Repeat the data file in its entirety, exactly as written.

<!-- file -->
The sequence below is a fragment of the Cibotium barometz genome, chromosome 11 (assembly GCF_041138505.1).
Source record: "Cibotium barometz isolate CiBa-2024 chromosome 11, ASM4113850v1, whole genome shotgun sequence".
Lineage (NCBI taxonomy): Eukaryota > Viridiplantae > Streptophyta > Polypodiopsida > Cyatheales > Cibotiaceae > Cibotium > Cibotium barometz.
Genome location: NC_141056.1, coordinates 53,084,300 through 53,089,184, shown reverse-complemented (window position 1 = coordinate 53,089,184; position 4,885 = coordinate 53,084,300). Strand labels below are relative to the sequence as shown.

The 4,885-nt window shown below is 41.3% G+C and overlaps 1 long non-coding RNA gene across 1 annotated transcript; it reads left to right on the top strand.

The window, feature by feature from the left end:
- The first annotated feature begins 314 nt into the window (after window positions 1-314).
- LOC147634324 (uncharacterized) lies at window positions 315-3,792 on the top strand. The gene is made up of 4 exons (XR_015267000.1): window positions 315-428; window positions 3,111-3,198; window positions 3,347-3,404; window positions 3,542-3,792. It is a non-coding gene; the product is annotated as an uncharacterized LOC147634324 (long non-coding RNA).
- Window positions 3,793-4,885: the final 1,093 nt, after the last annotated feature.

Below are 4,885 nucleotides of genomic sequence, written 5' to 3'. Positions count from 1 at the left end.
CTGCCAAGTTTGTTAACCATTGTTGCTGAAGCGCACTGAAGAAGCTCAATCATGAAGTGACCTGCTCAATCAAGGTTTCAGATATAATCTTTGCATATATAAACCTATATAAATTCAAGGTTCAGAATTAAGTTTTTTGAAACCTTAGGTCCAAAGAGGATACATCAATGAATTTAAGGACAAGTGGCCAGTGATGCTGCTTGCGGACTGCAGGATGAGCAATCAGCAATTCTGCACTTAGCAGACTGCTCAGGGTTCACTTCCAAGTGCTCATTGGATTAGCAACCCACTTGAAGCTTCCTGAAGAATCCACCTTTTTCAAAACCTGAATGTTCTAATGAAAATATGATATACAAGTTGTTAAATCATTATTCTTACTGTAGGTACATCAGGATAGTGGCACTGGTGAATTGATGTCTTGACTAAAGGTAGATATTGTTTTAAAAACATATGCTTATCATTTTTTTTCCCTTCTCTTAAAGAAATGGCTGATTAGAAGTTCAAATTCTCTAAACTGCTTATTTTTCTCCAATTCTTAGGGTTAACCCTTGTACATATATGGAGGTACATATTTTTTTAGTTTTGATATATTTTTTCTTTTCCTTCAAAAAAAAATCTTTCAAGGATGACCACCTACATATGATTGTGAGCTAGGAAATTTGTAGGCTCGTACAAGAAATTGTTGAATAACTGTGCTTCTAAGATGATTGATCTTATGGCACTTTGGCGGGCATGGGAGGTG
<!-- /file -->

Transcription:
The sequence below is a fragment of the Cibotium barometz genome, chromosome 11 (assembly GCF_041138505.1).
Source record: "Cibotium barometz isolate CiBa-2024 chromosome 11, ASM4113850v1, whole genome shotgun sequence".
Lineage (NCBI taxonomy): Eukaryota > Viridiplantae > Streptophyta > Polypodiopsida > Cyatheales > Cibotiaceae > Cibotium > Cibotium barometz.
Genome location: NC_141056.1, coordinates 53,084,300 through 53,089,184, shown reverse-complemented (window position 1 = coordinate 53,089,184; position 4,885 = coordinate 53,084,300). Strand labels below are relative to the sequence as shown.

The 4,885-nt window shown below is 41.3% G+C and overlaps 1 long non-coding RNA gene across 1 annotated transcript; it reads left to right on the top strand.

The window, feature by feature from the left end:
- The first annotated feature begins 314 nt into the window (after window positions 1-314).
- LOC147634324 (uncharacterized) lies at window positions 315-3,792 on the top strand. The gene is made up of 4 exons (XR_015267000.1): window positions 315-428; window positions 3,111-3,198; window positions 3,347-3,404; window positions 3,542-3,792. It is a non-coding gene; the product is annotated as an uncharacterized LOC147634324 (long non-coding RNA).
- Window positions 3,793-4,885: the final 1,093 nt, after the last annotated feature.

Below are 4,885 nucleotides of genomic sequence, written 5' to 3'. Positions count from 1 at the left end.
CTGCCAAGTTTGTTAACCATTGTTGCTGAAGCGCACTGAAGAAGCTCAATCATGAAGTGACCTGCTCAATCAAGGTTTCAGATATAATCTTTGCATATATAAACCTATATAAATTCAAGGTTCAGAATTAAGTTTTTTGAAACCTTAGGTCCAAAGAGGATACATCAATGAATTTAAGGACAAGTGGCCAGTGATGCTGCTTGCGGACTGCAGGATGAGCAATCAGCAATTCTGCACTTAGCAGACTGCTCAGGGTTCACTTCCAAGTGCTCATTGGATTAGCAACCCACTTGAAGCTTCCTGAAGAATCCACCTTTTTCAAAACCTGAATGTTCTAATGAAAATATGATATACAAGTTGTTAAATCATTATTCTTACTGTAGGTACATCAGGATAGTGGCACTGGTGAATTGATGTCTTGACTAAAGGTAGATATTGTTTTAAAAACATATGCTTATCATTTTTTTTCCCTTCTCTTAAAGAAATGGCTGATTAGAAGTTCAAATTCTCTAAACTGCTTATTTTTCTCCAATTCTTAGGGTTAACCCTTGTACATATATGGAGGTACATATTTTTTTAGTTTTGATATATTTTTTCTTTTCCTTCAAAAAAAAATCTTTCAAGGATGACCACCTACATATGATTGTGAGCTAGGAAATTTGTAGGCTCGTACAAGAAATTGTTGAATAACTGTGCTTCTAAGATGATTGATCTTATGGCACTTTGGCGGGCATGGGAGGTG